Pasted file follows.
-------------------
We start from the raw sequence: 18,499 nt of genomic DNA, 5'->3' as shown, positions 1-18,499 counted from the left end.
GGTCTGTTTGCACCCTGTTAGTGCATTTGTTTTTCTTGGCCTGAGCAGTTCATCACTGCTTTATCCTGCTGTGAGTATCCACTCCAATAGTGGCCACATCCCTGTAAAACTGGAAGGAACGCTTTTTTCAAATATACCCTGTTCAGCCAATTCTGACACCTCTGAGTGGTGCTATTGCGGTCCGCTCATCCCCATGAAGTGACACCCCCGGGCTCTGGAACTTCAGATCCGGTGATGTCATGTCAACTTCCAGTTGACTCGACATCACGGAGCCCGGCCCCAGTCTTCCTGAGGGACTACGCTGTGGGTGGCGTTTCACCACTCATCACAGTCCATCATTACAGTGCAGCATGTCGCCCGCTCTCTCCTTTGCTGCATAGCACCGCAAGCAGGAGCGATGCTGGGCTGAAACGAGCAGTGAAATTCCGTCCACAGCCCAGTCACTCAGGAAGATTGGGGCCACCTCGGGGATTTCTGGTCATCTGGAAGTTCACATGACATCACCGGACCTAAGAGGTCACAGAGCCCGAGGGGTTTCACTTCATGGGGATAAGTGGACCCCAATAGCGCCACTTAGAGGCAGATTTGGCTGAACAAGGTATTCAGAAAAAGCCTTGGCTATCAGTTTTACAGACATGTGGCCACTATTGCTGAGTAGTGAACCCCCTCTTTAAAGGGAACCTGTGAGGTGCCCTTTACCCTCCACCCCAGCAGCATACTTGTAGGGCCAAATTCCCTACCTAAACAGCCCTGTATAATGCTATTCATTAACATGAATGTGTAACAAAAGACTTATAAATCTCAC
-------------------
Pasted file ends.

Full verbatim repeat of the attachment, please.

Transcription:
We start from the raw sequence: 18,499 nt of genomic DNA, 5'->3' as shown, positions 1-18,499 counted from the left end.
GGTCTGTTTGCACCCTGTTAGTGCATTTGTTTTTCTTGGCCTGAGCAGTTCATCACTGCTTTATCCTGCTGTGAGTATCCACTCCAATAGTGGCCACATCCCTGTAAAACTGGAAGGAACGCTTTTTTCAAATATACCCTGTTCAGCCAATTCTGACACCTCTGAGTGGTGCTATTGCGGTCCGCTCATCCCCATGAAGTGACACCCCCGGGCTCTGGAACTTCAGATCCGGTGATGTCATGTCAACTTCCAGTTGACTCGACATCACGGAGCCCGGCCCCAGTCTTCCTGAGGGACTACGCTGTGGGTGGCGTTTCACCACTCATCACAGTCCATCATTACAGTGCAGCATGTCGCCCGCTCTCTCCTTTGCTGCATAGCACCGCAAGCAGGAGCGATGCTGGGCTGAAACGAGCAGTGAAATTCCGTCCACAGCCCAGTCACTCAGGAAGATTGGGGCCACCTCGGGGATTTCTGGTCATCTGGAAGTTCACATGACATCACCGGACCTAAGAGGTCACAGAGCCCGAGGGGTTTCACTTCATGGGGATAAGTGGACCCCAATAGCGCCACTTAGAGGCAGATTTGGCTGAACAAGGTATTCAGAAAAAGCCTTGGCTATCAGTTTTACAGACATGTGGCCACTATTGCTGAGTAGTGAACCCCCTCTTTAAAGGGAACCTGTGAGGTGCCCTTTACCCTCCACCCCAGCAGCATACTTGTAGGGCCAAATTCCCTACCTAAACAGCCCTGTATAATGCTATTCATTAACATGAATGTGTAACAAAAGACTTATAAATCTCAC